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'CertainTeed v. Seattle Roof Brokers': Insert 'Hang Out a Shingle' Joke Here

Roof Michael Atkins at the Seattle Trademark Lawyer blog reported last night on a permanent injunction entered by a federal judge in the Western District of Washington that should teach those nasty roof brokers not to go disparaging asphalt shingles.

What's a "roof broker?" Well, according to the defendant's website, a roof broker is an independent, unbiased third party that will get you the best darn deal available on a new roof. Based on my rather unsophisticated investigation (read: Google), it seems to be a Washington state phenomenon. So I'm glad I don't have to worry about that.

The lawsuit arose because of some less than flattering statements about CertainTeed's roofing materials contained on the Seattle Roof Brokers website. For example:

that CertainTeed’s product “will not be able to pass a resale inspection after 15 to 20 years”; that “one roofing contractor reports submitting over 600 warranty claims to CertainTeed within the last four years”; and CertainTeed’s product “have a history of premature failure.”

CertainTeed didn't quite agree with these assertions, and sued for false advertising and violation of consumer protection laws. And won. The injunction entered by the court on Monday, as Atkins points out, was refreshing in the flexibility it offered to the defendant:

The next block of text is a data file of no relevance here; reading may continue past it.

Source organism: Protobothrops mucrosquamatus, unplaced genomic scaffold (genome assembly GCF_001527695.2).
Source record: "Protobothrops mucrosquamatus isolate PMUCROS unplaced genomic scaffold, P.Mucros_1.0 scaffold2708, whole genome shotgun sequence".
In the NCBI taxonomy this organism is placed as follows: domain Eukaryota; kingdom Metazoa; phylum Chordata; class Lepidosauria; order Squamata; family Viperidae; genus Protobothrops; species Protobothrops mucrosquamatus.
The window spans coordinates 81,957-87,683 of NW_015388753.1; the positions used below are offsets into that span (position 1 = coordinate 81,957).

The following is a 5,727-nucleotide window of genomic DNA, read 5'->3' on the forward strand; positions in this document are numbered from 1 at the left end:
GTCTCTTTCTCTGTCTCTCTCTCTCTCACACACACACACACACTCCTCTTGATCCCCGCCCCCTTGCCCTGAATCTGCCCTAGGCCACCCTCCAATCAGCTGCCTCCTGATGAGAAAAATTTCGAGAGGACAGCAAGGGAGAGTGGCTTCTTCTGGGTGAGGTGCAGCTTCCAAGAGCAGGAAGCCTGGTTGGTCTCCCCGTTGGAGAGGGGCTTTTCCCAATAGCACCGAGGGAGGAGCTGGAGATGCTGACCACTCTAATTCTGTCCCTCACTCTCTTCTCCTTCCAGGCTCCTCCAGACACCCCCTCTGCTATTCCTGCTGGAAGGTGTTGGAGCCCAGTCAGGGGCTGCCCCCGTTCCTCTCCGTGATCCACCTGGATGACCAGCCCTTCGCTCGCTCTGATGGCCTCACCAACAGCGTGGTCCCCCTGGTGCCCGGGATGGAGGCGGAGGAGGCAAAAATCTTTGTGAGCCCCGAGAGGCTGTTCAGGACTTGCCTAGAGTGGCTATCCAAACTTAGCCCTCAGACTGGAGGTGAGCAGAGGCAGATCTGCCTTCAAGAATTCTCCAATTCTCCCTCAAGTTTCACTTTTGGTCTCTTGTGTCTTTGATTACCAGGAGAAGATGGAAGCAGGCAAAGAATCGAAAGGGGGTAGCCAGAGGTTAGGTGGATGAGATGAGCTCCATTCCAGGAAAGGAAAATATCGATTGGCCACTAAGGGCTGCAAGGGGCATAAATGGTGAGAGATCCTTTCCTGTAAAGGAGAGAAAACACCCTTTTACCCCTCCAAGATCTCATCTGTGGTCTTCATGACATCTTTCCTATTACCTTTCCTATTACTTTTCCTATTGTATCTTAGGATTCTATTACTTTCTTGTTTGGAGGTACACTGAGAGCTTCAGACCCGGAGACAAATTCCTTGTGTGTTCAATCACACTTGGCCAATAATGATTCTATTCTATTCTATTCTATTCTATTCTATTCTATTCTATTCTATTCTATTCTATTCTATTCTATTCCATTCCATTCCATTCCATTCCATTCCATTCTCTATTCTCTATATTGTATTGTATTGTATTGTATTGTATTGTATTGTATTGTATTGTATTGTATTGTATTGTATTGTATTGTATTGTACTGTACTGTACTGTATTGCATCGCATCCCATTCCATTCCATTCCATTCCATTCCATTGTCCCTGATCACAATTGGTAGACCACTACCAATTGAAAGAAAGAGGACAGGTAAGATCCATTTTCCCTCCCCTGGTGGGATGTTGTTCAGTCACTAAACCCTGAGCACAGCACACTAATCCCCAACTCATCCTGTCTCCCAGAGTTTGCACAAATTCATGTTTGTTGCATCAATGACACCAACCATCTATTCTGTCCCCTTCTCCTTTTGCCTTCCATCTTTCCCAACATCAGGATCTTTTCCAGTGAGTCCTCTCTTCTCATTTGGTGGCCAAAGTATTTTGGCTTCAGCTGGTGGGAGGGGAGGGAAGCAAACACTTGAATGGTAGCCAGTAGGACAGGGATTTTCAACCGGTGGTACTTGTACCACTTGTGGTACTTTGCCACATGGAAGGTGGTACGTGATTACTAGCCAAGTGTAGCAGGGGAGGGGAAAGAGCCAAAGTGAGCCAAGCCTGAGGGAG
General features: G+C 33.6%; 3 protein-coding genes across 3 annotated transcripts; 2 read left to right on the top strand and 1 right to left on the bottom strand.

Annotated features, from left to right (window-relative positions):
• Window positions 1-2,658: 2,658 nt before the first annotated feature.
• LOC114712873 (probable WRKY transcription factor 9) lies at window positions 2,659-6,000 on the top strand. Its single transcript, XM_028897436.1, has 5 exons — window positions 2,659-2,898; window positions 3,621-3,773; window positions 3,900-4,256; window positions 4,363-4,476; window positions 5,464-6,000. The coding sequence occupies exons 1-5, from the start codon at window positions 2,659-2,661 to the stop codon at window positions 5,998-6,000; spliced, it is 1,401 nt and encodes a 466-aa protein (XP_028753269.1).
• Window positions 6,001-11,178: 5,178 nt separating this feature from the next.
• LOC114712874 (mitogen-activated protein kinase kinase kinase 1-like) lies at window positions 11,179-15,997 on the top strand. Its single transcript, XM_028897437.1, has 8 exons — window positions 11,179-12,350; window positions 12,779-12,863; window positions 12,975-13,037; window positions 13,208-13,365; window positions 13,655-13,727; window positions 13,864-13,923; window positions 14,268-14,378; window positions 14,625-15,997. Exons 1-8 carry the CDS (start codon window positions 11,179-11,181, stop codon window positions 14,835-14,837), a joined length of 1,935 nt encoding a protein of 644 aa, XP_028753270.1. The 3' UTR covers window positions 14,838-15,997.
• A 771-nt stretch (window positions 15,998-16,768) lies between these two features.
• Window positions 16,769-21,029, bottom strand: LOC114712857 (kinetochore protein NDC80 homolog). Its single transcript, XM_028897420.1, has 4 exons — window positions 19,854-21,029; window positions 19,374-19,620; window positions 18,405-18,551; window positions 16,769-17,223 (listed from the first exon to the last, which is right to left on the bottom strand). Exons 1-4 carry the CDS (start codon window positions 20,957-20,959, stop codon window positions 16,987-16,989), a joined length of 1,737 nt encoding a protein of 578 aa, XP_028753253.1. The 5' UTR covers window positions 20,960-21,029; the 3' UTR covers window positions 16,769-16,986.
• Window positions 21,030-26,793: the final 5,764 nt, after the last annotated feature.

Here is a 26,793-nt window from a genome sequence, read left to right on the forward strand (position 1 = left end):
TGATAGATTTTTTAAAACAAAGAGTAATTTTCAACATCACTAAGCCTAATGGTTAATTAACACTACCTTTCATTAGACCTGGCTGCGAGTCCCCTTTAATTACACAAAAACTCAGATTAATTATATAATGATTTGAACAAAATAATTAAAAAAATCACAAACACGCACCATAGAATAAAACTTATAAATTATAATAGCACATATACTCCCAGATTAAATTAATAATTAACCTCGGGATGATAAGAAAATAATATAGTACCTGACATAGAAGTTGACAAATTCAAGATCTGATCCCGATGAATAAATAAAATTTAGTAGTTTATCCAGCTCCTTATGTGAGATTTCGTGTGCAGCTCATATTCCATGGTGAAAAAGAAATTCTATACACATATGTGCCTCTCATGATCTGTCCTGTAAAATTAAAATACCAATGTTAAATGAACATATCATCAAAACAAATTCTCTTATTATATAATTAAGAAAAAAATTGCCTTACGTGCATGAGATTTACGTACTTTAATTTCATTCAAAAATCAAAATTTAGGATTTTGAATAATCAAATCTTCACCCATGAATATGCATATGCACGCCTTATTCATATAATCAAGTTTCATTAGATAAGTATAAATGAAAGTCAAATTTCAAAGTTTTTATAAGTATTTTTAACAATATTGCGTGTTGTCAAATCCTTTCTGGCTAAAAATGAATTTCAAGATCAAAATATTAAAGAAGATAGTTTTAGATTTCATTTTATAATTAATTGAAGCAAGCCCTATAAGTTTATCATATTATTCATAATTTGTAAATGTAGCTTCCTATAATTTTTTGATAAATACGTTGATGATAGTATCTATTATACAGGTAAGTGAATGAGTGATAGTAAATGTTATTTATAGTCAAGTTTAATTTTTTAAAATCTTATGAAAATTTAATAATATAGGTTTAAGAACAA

“As to Mr. Garcia’s website (whether at www.seattleroofbrokers.com or any other domain he controls), he has two options. He may, at the top of every page on his website, include a prominent hyperlink (of a font size at least as large as any other font used on the page) to an electronic version of this order. The text of the hyperlink shall include the following statement: ‘Please click here for court order finding that this website contains false statements.’ His website must continue to include these hyperlinks until he removes every false statement that violates this order, at which time he can notify the court that the false statements have been removed. If the court finds that the false statements have been removed, it will permit him to remove the hyperlinks. Alternatively, Mr. Garcia may take his website ‘offline,’ remove the false statements, submit the new website content to the court for approval, and await court approval before placing his website online.”

I like it. Not sure what the compliance deadline was in the order, or if Seattle Roof Brokers will appeal, but as of right now, the site is still up, and with no "Click here to see our lies" links.

Man, if you can't trust someone with "broker" in their name, what is this world coming to?

Posted by Eric Lipman on July 1, 2010 at 11:42 AM | Permalink | Comments (3)

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